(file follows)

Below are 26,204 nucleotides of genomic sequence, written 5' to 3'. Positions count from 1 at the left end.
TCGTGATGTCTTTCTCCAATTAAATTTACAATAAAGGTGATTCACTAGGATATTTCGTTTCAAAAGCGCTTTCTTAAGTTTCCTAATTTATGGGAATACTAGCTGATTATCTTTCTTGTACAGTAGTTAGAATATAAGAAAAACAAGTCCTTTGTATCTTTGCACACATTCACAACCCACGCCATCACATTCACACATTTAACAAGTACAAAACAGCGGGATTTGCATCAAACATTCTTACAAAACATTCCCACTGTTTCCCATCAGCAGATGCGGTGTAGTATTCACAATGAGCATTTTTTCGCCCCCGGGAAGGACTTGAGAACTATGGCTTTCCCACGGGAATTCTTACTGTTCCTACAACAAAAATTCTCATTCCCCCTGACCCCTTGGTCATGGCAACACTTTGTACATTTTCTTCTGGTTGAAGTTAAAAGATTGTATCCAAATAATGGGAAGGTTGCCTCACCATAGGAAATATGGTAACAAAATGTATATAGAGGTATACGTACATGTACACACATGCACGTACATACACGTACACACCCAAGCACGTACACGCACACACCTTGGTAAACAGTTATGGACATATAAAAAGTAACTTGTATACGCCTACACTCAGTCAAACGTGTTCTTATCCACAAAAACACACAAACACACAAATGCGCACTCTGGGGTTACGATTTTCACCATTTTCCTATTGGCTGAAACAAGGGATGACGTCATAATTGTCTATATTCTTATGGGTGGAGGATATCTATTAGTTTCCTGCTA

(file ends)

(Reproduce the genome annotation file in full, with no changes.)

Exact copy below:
Below are 26,204 nucleotides of genomic sequence, written 5' to 3'. Positions count from 1 at the left end.
TCGTGATGTCTTTCTCCAATTAAATTTACAATAAAGGTGATTCACTAGGATATTTCGTTTCAAAAGCGCTTTCTTAAGTTTCCTAATTTATGGGAATACTAGCTGATTATCTTTCTTGTACAGTAGTTAGAATATAAGAAAAACAAGTCCTTTGTATCTTTGCACACATTCACAACCCACGCCATCACATTCACACATTTAACAAGTACAAAACAGCGGGATTTGCATCAAACATTCTTACAAAACATTCCCACTGTTTCCCATCAGCAGATGCGGTGTAGTATTCACAATGAGCATTTTTTCGCCCCCGGGAAGGACTTGAGAACTATGGCTTTCCCACGGGAATTCTTACTGTTCCTACAACAAAAATTCTCATTCCCCCTGACCCCTTGGTCATGGCAACACTTTGTACATTTTCTTCTGGTTGAAGTTAAAAGATTGTATCCAAATAATGGGAAGGTTGCCTCACCATAGGAAATATGGTAACAAAATGTATATAGAGGTATACGTACATGTACACACATGCACGTACATACACGTACACACCCAAGCACGTACACGCACACACCTTGGTAAACAGTTATGGACATATAAAAAGTAACTTGTATACGCCTACACTCAGTCAAACGTGTTCTTATCCACAAAAACACACAAACACACAAATGCGCACTCTGGGGTTACGATTTTCACCATTTTCCTATTGGCTGAAACAAGGGATGACGTCATAATTGTCTATATTCTTATGGGTGGAGGATATCTATTAGTTTCCTGCTA